Burch Farms lacked audits, traceability on recalled fruit

08/16/2012 03:24:00 PM
Coral Beach

Burch Farms, Faison N.C.Listeria contamination has been confirmed at the Burch Farms melon packing facility in Faison, N.C., according to the Food and Drug Administration.

In an update posted on its website late Aug. 13, FDA officials said the listeria finding spurred Burch to expand its recall to include all cantaloupe and honeydew melons shipped this season. No illnesses have been reported in relation to the recalled melons.

“This recall expansion is based on the FDA’s finding of Listeria monocytogenes (L. mono) on a honeydew melon grown and packed by Burch Farms. The recall expansion is also a result of the agency’s finding of L. mono in the environment of the firm’s packing facility,” according to the notice.

Melon box used by Burch Farms, Faison, N.C.Courtesy FDABurch Farms used these melon boxes to ship its honeydew melons, which have been recalled because of possible listeria contamination. The Food and Drug Administration stated in a news release that it is not known for sure where the melons were distributed.Company spokeswoman Teresa Burch said it has not had its cantaloupe operation audited by a third party for food safety practices, and although the company has traceability programs for other items, there is none in place for its melons.

Burch Equipment LLC, doing business as Burch Farms, originally recalled about 5,200 cantaloupes July 28 after the U.S. Department of Agriculture’s Microbiological Data Program found listeria on one melon at retail during a random sampling.

The grower expanded the recall to include 188,900 cantaloupes Aug. 3 and corrected the variety from athena to caribbean golds. That expansion came after the FDA revealed it had found “unsanitary conditions” at the Burch packing shed.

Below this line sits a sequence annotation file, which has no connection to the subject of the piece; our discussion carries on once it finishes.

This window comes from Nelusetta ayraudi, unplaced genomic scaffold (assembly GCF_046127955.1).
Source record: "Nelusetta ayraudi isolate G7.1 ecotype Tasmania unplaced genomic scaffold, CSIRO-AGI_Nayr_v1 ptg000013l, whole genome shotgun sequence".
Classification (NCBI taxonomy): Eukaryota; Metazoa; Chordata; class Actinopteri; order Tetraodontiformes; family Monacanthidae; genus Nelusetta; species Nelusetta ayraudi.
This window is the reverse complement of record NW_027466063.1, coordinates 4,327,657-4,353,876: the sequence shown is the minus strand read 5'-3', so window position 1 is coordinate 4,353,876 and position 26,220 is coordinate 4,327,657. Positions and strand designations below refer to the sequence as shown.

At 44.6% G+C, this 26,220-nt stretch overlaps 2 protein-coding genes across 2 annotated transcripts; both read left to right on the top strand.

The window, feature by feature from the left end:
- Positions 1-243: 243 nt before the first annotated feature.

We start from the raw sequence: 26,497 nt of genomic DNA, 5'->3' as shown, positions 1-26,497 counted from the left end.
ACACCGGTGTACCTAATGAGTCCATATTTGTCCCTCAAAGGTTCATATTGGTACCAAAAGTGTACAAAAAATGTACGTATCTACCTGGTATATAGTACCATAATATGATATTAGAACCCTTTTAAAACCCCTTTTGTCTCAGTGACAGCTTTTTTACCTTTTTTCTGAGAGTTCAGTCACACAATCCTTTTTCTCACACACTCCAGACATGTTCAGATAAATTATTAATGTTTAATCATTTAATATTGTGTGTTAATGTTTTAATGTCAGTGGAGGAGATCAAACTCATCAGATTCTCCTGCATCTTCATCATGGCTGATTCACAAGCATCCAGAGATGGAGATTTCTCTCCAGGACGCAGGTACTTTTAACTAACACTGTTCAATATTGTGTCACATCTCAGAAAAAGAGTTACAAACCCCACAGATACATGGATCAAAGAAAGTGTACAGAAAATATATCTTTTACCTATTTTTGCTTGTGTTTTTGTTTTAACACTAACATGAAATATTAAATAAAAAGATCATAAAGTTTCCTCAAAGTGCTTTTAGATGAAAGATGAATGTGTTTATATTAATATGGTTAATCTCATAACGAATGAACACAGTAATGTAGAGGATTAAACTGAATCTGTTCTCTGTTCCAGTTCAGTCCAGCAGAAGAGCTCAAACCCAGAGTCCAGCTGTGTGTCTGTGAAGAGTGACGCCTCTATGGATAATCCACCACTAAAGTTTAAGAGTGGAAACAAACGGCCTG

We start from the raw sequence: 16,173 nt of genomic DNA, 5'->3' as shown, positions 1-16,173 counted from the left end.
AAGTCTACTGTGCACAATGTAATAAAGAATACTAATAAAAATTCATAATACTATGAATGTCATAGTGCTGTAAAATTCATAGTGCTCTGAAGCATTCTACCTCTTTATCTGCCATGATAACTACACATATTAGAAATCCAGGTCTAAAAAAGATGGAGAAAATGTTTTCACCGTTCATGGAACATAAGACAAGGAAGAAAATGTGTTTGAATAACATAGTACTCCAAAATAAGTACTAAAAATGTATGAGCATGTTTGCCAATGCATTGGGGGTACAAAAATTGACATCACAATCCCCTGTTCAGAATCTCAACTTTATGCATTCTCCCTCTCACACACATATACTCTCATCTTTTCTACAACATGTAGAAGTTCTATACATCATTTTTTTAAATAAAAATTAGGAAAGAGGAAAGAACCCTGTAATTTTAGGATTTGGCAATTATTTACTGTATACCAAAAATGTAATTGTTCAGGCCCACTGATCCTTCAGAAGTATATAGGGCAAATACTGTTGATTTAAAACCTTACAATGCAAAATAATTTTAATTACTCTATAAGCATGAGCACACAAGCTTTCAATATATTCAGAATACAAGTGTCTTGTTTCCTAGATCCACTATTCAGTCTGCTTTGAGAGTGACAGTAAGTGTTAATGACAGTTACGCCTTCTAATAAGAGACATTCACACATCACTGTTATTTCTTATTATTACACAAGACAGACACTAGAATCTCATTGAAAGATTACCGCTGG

Owner Jimmy Burch Sr. said Aug. 14 that investigators had just left his farm that morning.

“I asked the guy who took the samples and he said he couldn’t tell me anything,” Burch said. “They just said ‘you’ll be getting results in a few days’ and left.”

Burch said he uses the sanitizer SaniDate in his packing facility’s water. According to the Burch Farms website, the operations are audited by PrimusLabs.

PrimusLabs in-house counsel Ryan Fothergill confirmed that the company has audited the leafy greens processing and field operations at Burch Farms but not the cantaloupe operation. Fothergill said Primus records show its staff was last at the Burch operation in March.

Burch said he planted only about 10 acres of honeydews for this season. The entire crop went to wholesalers. He said his farm has not had food safety issues in the past.


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GMH    
Mississippi  |  August, 16, 2012 at 05:20 PM

We revived a called this morning 8-16-2012 at 12:54pm informing us we had purchased these exact Melons from our local Kroger in Oxford, MS and they could be returned! Well since the dates were July 12 to 22 -2012 of course that is impossible because they were eaten. We also live in the country and I feed the rinds to the wildlife so they could also be contaminated now! I have been sick since the August 9 2012 and started taking antibiotics on the 8-10-12 ! My spouse and I both have compromised immune systems so we are extremely concerned as to what permanent long term effects this will have on our health!

Coral Beach    
August, 17, 2012 at 10:22 AM

The FDA is advising anyone who has become ill after eating these recalled melons to check with their doctors. Simple lab tests can determine whether you have contracted any listeria-related illnesses.